Lavender silk rains from above,

but there’s no longer a God to worship.


Instead we decide to worship the sky.

Sifting through purple waves, we find stars waiting.


I think they are patient mothers.

You think they are lanterns lighting our way.


We both agree that we can hear them

mourning. They are only meant to be felt

like dry ice filled with dying matter.

The separation between stars above


and ground below is little more than wind.

The sky sends a phoenix and a dragon

for us to behold. The emptiness swallows both

and spits out a new color that is sharp

at the edges, but burning at the center.


Shifting under our feet, the world

molts and we accept it. Cracked dirt gives way

to rising lakes. We try to name creation,

but only your tongue moves.

I am silent.




A Sage of Dreams

-to Li Bai



I love wine more than myself.

A red river like blood runs

through me as it ran through

you. When my mind fills

with the metal of war, I can empty it


into a cup. I don’t much care

for sitting with flowers and trees

on nights like this, but there’s comfort

in the moon. The moon’s light

embraces the dark and creates


a shadow. I turn towards it and imagine

that you’ve come to drink. I raise my glass

to you, and we make a toast to the moon.

There is no singing or dancing, though.

Spring has vanished and taken you


and your joy. I’m too drunk to care

that you’ve left me. The soft grass invites

my eyes to close, but I try to look through

blurred vision to find your River of Stars

floating in a sea of pearls. Instead, I see


the moon and her light flood the sky

and merge with the night water below.

Now I understand why you grasped

for the moon with your arms.

In her light there is an endless sleep.






Can you tell me God’s name? I think I’ve forgotten it in the grass. Monsters take out their knives to carve out shrieking chests. I dream that each blade mourns for Sơn Mỹ.


“I’m alive,” says the child.


All of her ancestors were on the wrong end of a gun. She looks into my face, but I don’t demand anything. I’m tired of everyone preaching about freedom. It’d be better to go look at the headstones of Kennedy, Johnson, Nixon, and some 500 villagers.


“Who are you?” she asks me.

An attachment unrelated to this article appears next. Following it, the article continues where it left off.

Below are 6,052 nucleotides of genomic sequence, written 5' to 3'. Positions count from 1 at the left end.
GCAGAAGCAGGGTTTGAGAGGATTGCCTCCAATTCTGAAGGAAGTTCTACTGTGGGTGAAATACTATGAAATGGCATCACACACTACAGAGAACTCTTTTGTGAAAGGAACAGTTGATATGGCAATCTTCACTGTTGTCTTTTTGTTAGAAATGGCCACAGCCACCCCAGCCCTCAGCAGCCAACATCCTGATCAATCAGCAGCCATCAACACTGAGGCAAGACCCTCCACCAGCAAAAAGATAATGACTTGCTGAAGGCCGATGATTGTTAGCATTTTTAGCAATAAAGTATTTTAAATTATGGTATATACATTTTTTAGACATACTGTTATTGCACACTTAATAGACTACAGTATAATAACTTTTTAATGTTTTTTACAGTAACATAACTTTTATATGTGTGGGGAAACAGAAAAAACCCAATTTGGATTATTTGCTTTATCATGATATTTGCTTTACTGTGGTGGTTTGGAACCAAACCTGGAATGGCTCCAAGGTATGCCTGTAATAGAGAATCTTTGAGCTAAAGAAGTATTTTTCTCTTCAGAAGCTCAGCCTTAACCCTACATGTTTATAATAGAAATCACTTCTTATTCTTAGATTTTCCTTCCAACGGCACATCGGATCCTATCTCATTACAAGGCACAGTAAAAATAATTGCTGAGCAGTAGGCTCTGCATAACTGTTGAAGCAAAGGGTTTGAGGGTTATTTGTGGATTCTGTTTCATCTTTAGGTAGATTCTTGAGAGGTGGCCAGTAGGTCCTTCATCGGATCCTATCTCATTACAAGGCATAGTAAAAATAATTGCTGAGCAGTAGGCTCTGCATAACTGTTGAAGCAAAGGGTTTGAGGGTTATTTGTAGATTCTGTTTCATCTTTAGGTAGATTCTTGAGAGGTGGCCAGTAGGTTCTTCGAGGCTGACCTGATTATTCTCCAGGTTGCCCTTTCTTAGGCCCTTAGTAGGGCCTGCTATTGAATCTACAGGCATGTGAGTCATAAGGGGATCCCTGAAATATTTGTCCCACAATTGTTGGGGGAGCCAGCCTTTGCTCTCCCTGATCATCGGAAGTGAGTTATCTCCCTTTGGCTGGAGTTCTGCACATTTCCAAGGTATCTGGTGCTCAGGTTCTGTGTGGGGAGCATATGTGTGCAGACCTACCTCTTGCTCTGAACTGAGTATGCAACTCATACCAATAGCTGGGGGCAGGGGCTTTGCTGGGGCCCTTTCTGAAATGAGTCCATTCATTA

My mouth won’t answer sweetly; instead I talk with my eyes. I try to say I am from a place of trees, passion, and fire. I think those are related somehow, but I can’t put it together. The sunlight in her eyes fades. My words can’t seem to stop the clouds from coming.


“You’ll be fine,” I say.


I look for some salvation, but there is no one left to ask. I turn to America, to God, to the masses. They all turn away from me, so I turn to the jungle instead. The trees offer me the compassion of fruit, but leave none for the girl. All that’s left is heat beating down on my shoulders and mud sticking to my boots.



The Tet Offensive



The vase went missing

years ago, during the hunting

season. My uncle swore it was lost

in the Gulf of Tonkin.

I think he lost it in Saigon,

but I let his unrelenting waves

beat against my side.

His furniture fled

from the mermaids

as they rode in on green tides

and into our beige walls, leaving

a taste of ash in my mouth.

The family portraits waited

patiently to be taken

by these thieves. Instead,

the paint peeled into sirens

and waited for something new

to happen; maybe like the extinction

of the dinosaur.

I’ve been thinking,

they should have bought

better life insurance before the war.






When the solar flares woke up,

they stuffed our lungs full of soot

and exiles. Our skin sizzled,


or maybe that was just the streets

trying to stop roses from blossoming.

Now those streets stretch on


and on and on. Everyone calls it space.

I don’t know if it’s empty enough

for that kind of name.


I’m pretty blue,

but I hear that’s the color of heaven.


I try to fit my words into infinity,

but I hear that science killed god.


I’m not sure what that means,

but I think I’m going to fly out to Mars

where no one gets lost in all-consuming blazes.


Everyone calls it the End

of Days, but I don’t know

any myths that end like this.


Instead I’ll trust my eyes, filling up

with crimson dust and an old sky

twisted into a slightly new frame.




Lucas Campbell is a poet whose greatest goal is to become a professional vagabond. He currently lives in Ohio, but will always have California on his mind. While he writes about a variety of topics, he has a special place in his heart for madness, wine, and myth.